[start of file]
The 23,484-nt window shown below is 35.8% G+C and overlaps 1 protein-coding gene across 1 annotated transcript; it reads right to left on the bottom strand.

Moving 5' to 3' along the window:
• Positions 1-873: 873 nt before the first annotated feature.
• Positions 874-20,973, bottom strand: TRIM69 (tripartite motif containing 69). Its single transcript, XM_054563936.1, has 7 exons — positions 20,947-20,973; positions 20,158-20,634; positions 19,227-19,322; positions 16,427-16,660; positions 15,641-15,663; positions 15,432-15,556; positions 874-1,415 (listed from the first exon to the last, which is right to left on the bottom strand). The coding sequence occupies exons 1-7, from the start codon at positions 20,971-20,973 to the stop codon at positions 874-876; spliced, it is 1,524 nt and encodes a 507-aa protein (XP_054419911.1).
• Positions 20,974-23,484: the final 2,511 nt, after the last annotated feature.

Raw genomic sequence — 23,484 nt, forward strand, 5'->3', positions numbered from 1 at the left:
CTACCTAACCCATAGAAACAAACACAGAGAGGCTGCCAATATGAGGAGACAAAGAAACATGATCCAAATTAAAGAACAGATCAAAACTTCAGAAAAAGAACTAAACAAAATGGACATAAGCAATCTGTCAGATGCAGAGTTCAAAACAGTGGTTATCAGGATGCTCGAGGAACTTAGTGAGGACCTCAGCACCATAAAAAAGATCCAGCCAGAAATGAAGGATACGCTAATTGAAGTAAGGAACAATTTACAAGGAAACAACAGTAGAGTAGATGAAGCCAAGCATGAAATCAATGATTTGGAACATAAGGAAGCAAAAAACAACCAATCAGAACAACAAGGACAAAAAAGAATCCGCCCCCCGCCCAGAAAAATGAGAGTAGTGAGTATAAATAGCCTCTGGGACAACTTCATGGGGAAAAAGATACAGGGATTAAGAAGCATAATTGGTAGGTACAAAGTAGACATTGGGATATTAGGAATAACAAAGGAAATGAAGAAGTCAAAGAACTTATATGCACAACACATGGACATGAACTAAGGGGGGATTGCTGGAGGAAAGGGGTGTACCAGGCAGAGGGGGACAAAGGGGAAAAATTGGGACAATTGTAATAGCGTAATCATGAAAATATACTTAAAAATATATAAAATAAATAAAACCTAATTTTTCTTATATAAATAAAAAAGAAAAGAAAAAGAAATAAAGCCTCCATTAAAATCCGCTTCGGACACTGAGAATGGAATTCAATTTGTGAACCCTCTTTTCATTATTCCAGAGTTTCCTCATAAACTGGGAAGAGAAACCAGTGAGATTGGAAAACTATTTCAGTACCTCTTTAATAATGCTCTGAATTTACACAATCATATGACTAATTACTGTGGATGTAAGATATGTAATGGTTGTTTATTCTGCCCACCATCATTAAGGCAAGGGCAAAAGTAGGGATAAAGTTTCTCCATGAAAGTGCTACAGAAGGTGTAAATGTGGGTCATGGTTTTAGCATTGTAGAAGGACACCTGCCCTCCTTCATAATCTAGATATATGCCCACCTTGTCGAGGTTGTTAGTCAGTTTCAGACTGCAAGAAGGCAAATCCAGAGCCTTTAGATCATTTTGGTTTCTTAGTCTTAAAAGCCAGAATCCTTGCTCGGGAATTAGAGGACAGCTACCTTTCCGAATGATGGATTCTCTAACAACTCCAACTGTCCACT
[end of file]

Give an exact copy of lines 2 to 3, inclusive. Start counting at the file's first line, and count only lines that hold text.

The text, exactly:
Moving 5' to 3' along the window:
• Positions 1-873: 873 nt before the first annotated feature.